Personally, I'm very much a wreck in social occasions, but by following a DE chain and helping each otehr, rezzing when needed, taking the heat, i got to know people and i teamed up with them. Complete strangers and if my client hadn't crashed i probably would have actually gotten to know them. That simply by fighting side by side. There was no need for us to team up, nor did we need to fight together, but we did so because we chose to, we wanted to play with people. Isn't that the purpose of an MMO? You cannot force social interaction, it must come from the player itself. And i believe that Arenanet, with Guildwars 2, found a way to let the community be formed by each other and not by the game mechanics. To let people socialize without forcing them to.

Next time you feel like it's too silent in chat or no one is talking, start a conversation. Team up with a complete stranger. Reach out and see what will grow out of it.

#102 Syncline

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Posted 08 July 2012 - 01:06 AM

View PostGenesis, on 07 July 2012 - 07:58 PM, said:

I have an idea, how about I insult players like you simply to compensate for a weak ego just like you did here? Nah, I'll just let the more whiny and arrogant MMO players complain about it being very very bad in terms of design. The professions are built around their central playstyle. If you can't see differences between how the classes play then you aren't looking.
It's not the casuals who've been whining about this game, yeah. In fact, the most vocal contingent has been the 'hardcore' gamers bitching that this game isn't more like WoW.

The classes do play differently. Everyone knew going in that all classes would be hybrids, why are folks still 'whining' about the DPS/control/support overlap now?

#103 Inquisitor

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Posted 08 July 2012 - 01:11 AM

View Post98percentcute, on 08 July 2012 - 12:32 AM, said:

I'm actually worried that it will be too group oriented and not have enough content for soloists out there.

Oh no!  Take it from someone who's played in the Betas.  There's lots of stuff you can do on your own if there's no one else around.

#104 justaguy

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Posted 08 July 2012 - 01:11 AM

Here is my take on it -

Every time you rezz someone, you are being social.

Every time you see a large group doing an escort quest or tackling a champion mob and join in, you are being social.

Every time you toss out group boons such as quickness/protection/aegis, you are being social.

Every time you drop a ground targeted AOE or other affect that allows combos, you are being social.

On each of these fronts, the game encourages positive social interactions in ways that few games have done in the past. You actually like seeing other players.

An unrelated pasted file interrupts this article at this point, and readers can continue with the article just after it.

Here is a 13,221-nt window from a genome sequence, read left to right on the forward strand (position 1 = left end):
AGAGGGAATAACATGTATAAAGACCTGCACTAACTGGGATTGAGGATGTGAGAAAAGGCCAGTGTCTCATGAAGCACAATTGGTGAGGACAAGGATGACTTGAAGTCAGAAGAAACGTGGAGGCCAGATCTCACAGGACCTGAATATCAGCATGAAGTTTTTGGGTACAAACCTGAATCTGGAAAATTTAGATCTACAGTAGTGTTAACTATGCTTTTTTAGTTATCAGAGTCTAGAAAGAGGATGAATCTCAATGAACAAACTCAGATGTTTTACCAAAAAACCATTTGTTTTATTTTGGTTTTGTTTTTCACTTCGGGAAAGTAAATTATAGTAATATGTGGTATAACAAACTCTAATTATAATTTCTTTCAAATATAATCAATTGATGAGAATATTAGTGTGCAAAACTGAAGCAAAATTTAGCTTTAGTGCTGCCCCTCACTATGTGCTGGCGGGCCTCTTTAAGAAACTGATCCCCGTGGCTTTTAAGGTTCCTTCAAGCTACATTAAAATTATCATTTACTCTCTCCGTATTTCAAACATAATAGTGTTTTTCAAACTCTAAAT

Just because we dont see alot of people talking away in chat doesnt mean people arent being social and having fun playing alongside one another.

That said, Im sure we will start to see alot more chatter going on not long after launch. Betas, with limited populations, limited playtime and people still trying to learn every mechanic, are different beasts from active games.

Edited by justaguy, 08 July 2012 - 01:12 AM.


#105 suyin

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Posted 08 July 2012 - 02:37 AM

View PostFrakov, on 07 July 2012 - 07:16 AM, said:

*resists urge to talk about GW2's own likely causes of internal guild drama*

*COUGH!*
uh, alright. that's not exactly a thread related to what I was talking about at all.
btw read it long ago.

#106 Aodan

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Posted 08 July 2012 - 02:42 AM

As stated, the counter argument I find to be not true.

As players go through content, both PvE, WvW, Spvp, players will need to eventually use other players and their professions.

If you want to do a dungeon, you will need a group.
If you want to do a outside boss or Dynamic event, more players SHOULD = more efficiency or a more fun event.
If you want to play in Tournament, you will need people to play with.
If you want to do or make a movement/difference in WvW, you will need to develop social relationships within the game to accomplish the major goal.

Especially in WvW, people will have to be social even if they are just following.
In team/group dynamics, communication is needed, the bigger the goal, the more communication/social interaction is needed.

#107 Strawberry Nubcake

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Posted 08 July 2012 - 02:53 AM

I was participating in DEs, helping people kill stuff when I saw them struggling, resurrecting people and even taking the 2 seconds it takes to type "thanks" when they were kind enough to help me or scrape my useless pet off the ground.  (Ok... so I would have spent most of my time saying "thanks" if I said it every single time someone resurrected my pet but you get the point!)  I even used map chat to answer questions or participate in conversations a few times.  I didn't need to be in a party for any of that and that's awesome!